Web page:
“A Bit of Sugar”

“A Bit of Sugar”




Fl. 1836-1885

English School 

“A Bit of Sugar” 

Oil on canvas, signed and dated 1854, painted tondo   

66 x 66cms

26 x 26ins

Overall framed dimensions 87 x 87 cms

                                            34¼ x 34¼ ins


Exhibited at the Royal Society of British Artists in 1854 no. 526

Literature: Illustrated in Dog Painting: The European Breeds by William Secord p.353 pl.506 as The Favourite Treat.

Provenance: Joan Peck, New York

                      Collection of Frances G Scaife


Thomas Earl was the eldest of this well-known family of animal painters. He was George's (fl.1865-1883) older brother and the uncle of Maud (1863-1943) and the horse painter Thomas Percy (1874-1947) and was painting about twenty years earlier than George. Both brothers were highly proficient portrayers of dogs, with an ability to capture the character of their subject with superbly painted eyes. Their styles are similar though Thomas tended towards a more sentimental rendering and his paintings often had a narrative theme rather than just being an observed portrait of the animal that he was portraying.

Whereas George Earl concentrated on depicting sporting dogs, influenced by the fact that he was a keen participant in field sports, his brother Thomas mainly painted portraits of pets. Thomas did paint sporting animals, a favourite subject was terriers with a rabbit, but to a lesser extent than his brother and many of his works are in a domestic interior with the animal seated or standing on a chair or table with an abundance of objects around. The sentimental influence of Sir Edwin Landseer can be discerned in his work, something that can be also traced in the paintings of Horatio Henry Couldery, Edwin Douglas and Briton Riviere.

Earl chose dogs and rabbits as his most frequently painted subjects. Forty-seven of his paintings were exhibited at the Royal Academy between 1840 and 1880, one hundred and eight at the Royal Society of British Artists and sixty-two at the British Institute. Titles included Otter Hounds, Terrier asleep, Cat and Dog Life, The Dream of the Hound “Like a dog he hunts in dreams” – Tennyson, The Gull’s Nest, The gorged Falcon; from a Greenland Specimen, Pet and Fido; spaniels of the late Mr Hudson, and The Rabbit Family.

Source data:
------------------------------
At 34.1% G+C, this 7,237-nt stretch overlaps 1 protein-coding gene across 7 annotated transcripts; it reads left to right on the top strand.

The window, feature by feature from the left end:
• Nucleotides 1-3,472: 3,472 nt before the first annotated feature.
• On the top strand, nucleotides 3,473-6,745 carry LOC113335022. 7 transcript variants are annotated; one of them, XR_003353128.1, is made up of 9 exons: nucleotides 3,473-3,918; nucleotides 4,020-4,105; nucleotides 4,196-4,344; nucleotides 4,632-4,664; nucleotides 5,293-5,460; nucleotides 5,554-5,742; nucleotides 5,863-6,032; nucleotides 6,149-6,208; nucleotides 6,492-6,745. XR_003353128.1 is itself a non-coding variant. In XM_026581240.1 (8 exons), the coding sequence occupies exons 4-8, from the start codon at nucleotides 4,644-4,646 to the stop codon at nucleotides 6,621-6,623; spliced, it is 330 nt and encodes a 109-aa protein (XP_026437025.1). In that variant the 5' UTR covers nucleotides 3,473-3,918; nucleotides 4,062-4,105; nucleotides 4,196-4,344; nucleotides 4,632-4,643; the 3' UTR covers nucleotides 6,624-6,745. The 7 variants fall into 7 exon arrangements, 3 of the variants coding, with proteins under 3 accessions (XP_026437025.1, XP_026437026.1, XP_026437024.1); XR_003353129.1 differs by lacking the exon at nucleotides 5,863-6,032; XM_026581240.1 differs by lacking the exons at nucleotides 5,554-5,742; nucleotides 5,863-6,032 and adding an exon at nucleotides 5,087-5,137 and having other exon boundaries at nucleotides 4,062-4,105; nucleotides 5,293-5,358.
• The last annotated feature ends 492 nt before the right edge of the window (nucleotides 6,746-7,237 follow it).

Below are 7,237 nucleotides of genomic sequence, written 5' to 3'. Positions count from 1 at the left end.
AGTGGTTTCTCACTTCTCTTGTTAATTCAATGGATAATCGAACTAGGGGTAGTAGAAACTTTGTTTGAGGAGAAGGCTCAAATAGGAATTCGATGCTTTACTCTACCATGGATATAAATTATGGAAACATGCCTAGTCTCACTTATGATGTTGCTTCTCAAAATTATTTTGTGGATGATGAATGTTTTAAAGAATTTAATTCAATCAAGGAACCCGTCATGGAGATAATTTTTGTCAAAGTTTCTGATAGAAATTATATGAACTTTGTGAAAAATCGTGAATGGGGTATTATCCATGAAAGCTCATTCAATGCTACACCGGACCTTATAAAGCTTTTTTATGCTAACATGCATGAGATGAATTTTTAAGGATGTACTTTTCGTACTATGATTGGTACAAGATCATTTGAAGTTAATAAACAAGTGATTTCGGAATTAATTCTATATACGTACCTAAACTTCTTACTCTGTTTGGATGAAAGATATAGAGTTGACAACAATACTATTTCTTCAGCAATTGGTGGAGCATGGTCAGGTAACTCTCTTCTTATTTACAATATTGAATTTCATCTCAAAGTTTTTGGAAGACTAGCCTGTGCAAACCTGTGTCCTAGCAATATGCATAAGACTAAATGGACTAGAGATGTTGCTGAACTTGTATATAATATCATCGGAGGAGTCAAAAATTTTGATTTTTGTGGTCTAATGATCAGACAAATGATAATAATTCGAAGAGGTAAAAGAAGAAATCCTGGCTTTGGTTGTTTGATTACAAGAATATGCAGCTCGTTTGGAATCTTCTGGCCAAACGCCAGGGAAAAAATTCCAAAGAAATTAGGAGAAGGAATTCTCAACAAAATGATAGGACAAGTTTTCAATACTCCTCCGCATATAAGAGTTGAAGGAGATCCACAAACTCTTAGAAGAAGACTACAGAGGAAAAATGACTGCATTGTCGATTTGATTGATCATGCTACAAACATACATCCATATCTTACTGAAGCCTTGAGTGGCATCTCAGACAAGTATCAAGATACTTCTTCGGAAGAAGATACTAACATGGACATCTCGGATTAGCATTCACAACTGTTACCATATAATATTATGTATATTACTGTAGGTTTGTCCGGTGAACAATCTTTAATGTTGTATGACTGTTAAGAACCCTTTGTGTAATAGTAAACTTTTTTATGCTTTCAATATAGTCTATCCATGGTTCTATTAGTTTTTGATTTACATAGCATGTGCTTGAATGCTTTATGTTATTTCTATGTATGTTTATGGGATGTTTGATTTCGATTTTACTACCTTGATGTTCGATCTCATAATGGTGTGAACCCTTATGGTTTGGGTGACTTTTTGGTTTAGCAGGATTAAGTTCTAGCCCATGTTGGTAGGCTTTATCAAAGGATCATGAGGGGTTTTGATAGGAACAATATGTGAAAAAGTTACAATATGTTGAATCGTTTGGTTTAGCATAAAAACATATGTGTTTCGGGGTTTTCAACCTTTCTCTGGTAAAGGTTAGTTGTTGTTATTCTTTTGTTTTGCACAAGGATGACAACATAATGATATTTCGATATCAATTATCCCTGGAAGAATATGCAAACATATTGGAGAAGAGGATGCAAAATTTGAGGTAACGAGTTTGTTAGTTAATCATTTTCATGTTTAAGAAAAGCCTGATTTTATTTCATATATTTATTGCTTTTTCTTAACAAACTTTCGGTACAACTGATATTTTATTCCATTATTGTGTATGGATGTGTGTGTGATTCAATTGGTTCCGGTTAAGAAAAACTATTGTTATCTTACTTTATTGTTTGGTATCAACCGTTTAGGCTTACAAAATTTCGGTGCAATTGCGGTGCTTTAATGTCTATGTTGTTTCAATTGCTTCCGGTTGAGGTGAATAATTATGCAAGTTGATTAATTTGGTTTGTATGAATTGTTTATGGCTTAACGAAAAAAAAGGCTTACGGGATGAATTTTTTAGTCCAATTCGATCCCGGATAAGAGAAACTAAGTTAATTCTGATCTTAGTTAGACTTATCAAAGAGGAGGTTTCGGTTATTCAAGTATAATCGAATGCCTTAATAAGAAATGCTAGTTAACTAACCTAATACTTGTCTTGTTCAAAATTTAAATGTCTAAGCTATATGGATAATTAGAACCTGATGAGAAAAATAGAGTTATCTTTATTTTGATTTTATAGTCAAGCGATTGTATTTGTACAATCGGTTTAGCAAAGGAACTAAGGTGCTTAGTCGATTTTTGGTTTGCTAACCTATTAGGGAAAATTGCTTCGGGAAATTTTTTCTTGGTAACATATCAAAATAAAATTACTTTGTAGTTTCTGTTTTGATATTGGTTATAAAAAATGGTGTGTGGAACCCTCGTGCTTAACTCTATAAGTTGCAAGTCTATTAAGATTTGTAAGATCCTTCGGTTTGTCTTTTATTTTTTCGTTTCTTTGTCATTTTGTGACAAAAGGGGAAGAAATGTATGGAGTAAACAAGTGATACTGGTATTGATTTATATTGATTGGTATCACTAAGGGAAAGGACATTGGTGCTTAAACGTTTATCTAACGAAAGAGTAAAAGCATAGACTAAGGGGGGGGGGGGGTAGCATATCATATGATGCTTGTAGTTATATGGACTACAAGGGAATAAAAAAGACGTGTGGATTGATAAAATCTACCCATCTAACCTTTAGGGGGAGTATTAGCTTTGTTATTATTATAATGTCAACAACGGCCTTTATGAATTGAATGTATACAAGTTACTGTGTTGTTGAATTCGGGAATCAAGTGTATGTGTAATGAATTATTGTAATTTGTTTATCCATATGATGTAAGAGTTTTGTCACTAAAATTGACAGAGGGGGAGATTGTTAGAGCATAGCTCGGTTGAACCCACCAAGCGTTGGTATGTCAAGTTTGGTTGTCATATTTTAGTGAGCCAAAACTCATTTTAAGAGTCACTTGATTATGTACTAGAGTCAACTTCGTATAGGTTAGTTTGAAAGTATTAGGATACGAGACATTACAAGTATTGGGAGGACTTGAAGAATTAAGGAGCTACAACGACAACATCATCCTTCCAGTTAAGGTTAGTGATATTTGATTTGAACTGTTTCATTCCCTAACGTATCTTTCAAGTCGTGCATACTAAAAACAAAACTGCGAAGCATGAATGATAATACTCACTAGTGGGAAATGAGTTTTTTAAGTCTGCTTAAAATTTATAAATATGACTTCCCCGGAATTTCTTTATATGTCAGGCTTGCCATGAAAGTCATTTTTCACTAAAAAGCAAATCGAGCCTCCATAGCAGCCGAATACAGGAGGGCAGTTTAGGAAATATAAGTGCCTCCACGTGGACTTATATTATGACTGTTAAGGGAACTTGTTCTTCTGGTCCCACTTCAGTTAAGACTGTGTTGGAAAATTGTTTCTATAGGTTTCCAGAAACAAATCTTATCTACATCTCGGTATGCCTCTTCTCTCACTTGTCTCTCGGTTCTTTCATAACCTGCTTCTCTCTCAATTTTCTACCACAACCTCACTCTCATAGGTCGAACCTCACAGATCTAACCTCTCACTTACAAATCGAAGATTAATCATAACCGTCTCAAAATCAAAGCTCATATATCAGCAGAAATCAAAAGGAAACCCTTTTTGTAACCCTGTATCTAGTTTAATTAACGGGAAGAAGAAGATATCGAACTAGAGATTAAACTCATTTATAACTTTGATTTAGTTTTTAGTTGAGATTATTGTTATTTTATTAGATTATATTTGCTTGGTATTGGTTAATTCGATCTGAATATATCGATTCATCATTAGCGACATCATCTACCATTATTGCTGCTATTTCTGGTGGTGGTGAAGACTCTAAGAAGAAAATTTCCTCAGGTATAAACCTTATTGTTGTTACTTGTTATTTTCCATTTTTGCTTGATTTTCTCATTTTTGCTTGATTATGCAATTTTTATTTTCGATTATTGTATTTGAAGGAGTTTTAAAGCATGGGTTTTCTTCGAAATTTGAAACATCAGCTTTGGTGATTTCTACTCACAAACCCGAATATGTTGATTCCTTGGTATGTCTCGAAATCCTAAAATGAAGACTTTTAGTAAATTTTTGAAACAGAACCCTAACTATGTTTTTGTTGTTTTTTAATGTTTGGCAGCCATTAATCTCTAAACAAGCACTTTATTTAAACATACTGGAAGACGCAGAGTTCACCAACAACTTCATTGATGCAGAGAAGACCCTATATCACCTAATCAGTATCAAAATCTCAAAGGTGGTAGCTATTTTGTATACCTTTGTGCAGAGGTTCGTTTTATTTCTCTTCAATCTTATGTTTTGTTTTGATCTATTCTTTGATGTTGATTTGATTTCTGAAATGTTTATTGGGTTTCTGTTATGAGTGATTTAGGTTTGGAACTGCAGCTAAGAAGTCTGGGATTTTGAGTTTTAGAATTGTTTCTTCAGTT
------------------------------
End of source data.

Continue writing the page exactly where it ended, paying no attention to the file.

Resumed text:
He did occasionally venture into genre and portrait subject matter with a Royal Academy exhibit in 1841 with the title Sleeping Girl, Rustic Piper in1842 and Rustic Figures in 1849 and at the British Institution: Cromwell’s daughter interceding for the life of Charles, Welsh Children, Little Red Riding Hood and Gipsie’s Camp. Earl painted a portrait of William ‘Bendigo’ Thompson in 1850 which is now in the National Portrait Gallery. It is thought that he occasionally painted the animals in the landscapes of the renowned Norwich School painter, Henry Bright. He was based in London all his life, sending exhibited works from addresses in Camden Town, St James’s, Kentish Town and Highgate Road.

The Derby Museum and Art Gallery has a painting by Thomas Earl in its collection as does the Sheffield Museum. The British Museum has a print by George Salisbury produced in 1854 after Earl’s The Bed of Roses.



The Dictionary of British Artists- J. Johnson and A.Gruetmer

The Dictionary of Victorian Painters- Christopher Wood

Dog Painting 1840-1940- William Secord

Illustrated in Dog Painting: The European Breeds - William Secord

Dictionary of British Animal Painters – J C Wood